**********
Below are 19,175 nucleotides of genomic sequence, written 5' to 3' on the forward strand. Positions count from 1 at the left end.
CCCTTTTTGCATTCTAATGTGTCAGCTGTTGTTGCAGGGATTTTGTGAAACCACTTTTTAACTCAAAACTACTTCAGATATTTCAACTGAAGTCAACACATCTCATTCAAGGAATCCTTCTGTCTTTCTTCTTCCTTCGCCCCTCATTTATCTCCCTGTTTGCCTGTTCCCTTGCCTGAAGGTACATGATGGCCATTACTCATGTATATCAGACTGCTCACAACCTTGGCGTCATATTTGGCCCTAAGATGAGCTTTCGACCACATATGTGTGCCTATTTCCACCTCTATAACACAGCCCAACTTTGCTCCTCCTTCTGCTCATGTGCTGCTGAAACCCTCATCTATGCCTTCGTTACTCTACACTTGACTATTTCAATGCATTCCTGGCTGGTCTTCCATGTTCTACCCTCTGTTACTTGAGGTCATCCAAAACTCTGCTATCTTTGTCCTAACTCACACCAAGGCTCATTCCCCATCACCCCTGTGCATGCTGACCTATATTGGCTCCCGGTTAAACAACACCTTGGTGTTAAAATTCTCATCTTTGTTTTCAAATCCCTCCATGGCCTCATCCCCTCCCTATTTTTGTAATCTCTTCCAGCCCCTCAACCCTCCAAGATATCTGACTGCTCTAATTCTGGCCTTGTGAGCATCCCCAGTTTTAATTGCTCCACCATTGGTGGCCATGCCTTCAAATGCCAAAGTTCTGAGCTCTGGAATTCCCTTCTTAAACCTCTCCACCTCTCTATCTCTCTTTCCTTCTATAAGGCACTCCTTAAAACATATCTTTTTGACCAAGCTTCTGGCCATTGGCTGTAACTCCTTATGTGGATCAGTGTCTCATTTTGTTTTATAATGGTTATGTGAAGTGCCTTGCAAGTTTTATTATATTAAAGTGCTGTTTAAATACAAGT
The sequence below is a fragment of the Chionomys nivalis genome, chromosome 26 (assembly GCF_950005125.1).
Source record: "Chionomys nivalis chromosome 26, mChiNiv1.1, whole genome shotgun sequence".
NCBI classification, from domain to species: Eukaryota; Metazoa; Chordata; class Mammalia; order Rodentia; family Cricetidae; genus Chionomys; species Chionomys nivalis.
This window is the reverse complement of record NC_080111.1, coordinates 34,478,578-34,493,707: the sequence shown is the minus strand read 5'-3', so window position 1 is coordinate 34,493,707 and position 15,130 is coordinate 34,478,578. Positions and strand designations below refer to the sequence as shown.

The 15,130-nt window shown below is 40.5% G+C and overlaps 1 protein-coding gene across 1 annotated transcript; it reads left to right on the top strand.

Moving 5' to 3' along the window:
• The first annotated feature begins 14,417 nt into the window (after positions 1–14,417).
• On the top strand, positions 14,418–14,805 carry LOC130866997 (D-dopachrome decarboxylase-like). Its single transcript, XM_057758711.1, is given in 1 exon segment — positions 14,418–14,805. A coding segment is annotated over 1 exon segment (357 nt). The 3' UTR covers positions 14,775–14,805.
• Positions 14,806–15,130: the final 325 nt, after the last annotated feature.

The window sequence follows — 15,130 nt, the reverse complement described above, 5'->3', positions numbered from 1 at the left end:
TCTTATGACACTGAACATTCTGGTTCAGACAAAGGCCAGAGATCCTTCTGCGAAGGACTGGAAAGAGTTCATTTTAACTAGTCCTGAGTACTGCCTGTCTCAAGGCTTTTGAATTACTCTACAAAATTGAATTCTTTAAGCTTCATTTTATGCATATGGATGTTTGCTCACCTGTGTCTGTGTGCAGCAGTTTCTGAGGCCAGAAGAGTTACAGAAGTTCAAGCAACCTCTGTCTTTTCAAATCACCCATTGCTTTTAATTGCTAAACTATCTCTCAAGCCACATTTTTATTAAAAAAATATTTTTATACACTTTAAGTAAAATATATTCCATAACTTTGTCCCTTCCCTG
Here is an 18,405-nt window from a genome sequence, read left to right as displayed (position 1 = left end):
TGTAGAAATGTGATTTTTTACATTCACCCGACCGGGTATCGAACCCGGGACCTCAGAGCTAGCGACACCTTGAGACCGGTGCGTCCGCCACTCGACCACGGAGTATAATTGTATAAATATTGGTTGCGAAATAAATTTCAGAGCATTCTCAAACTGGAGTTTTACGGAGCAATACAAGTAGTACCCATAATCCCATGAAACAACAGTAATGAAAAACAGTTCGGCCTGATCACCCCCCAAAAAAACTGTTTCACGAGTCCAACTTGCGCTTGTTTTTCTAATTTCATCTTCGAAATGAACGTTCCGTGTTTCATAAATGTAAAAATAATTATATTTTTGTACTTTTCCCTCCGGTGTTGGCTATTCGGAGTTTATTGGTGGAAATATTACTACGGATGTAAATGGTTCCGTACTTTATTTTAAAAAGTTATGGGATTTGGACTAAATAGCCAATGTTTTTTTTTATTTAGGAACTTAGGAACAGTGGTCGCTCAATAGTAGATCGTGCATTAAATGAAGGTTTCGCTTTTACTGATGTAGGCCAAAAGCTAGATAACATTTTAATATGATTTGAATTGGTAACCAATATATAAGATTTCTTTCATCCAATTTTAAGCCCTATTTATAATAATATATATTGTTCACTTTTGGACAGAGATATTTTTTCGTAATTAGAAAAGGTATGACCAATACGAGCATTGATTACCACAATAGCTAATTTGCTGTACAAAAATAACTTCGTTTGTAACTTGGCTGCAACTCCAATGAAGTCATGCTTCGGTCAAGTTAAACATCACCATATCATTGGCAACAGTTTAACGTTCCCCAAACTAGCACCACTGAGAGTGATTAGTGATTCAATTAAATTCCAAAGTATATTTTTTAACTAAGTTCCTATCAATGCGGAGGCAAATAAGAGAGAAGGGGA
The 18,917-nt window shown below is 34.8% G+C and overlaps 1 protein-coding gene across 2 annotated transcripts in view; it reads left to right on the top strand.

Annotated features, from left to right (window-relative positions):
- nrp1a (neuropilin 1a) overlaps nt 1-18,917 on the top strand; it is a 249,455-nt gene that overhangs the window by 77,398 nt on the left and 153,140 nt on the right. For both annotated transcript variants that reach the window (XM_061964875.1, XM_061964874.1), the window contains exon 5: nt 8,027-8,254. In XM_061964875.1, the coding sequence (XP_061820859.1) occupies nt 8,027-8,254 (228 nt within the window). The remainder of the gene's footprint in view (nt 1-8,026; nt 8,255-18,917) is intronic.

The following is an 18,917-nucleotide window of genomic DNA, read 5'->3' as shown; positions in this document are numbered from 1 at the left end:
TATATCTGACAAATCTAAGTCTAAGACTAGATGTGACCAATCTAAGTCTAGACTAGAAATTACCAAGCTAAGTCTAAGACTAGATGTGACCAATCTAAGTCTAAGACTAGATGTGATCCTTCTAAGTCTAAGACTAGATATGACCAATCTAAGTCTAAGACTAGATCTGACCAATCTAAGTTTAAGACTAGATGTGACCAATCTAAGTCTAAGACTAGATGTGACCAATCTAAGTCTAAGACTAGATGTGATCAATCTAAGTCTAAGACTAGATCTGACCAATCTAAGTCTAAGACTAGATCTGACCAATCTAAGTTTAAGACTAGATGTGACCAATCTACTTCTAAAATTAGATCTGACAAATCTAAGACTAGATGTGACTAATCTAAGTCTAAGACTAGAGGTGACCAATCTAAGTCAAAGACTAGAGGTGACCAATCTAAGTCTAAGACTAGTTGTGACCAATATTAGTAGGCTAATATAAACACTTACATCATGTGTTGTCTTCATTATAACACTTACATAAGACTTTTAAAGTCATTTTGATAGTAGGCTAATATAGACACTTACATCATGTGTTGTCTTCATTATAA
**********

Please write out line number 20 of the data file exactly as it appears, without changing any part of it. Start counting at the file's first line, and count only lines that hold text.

TATATCTGACAAATCTAAGTCTAAGACTAGATGTGACCAATCTAAGTCTAGACTAGAAATTACCAAGCTAAGTCTAAGACTAGATGTGACCAATCTAAGTCTAAGACTAGATGTGATCCTTCTAAGTCTAAGACTAGATATGACCAATCTAAGTCTAAGACTAGATCTGACCAATCTAAGTTTAAGACTAGATGTGACCAATCTAAGTCTAAGACTAGATGTGACCAATCTAAGTCTAAGACTAGATGTGATCAATCTAAGTCTAAGACTAGATCTGACCAATCTAAGTCTAAGACTAGATCTGACCAATCTAAGTTTAAGACTAGATGTGACCAATCTACTTCTAAAATTAGATCTGACAAATCTAAGACTAGATGTGACTAATCTAAGTCTAAGACTAGAGGTGACCAATCTAAGTCAAAGACTAGAGGTGACCAATCTAAGTCTAAGACTAGTTGTGACCAATATTAGTAGGCTAATATAAACACTTACATCATGTGTTGTCTTCATTATAACACTTACATAAGACTTTTAAAGTCATTTTGATAGTAGGCTAATATAGACACTTACATCATGTGTTGTCTTCATTATAA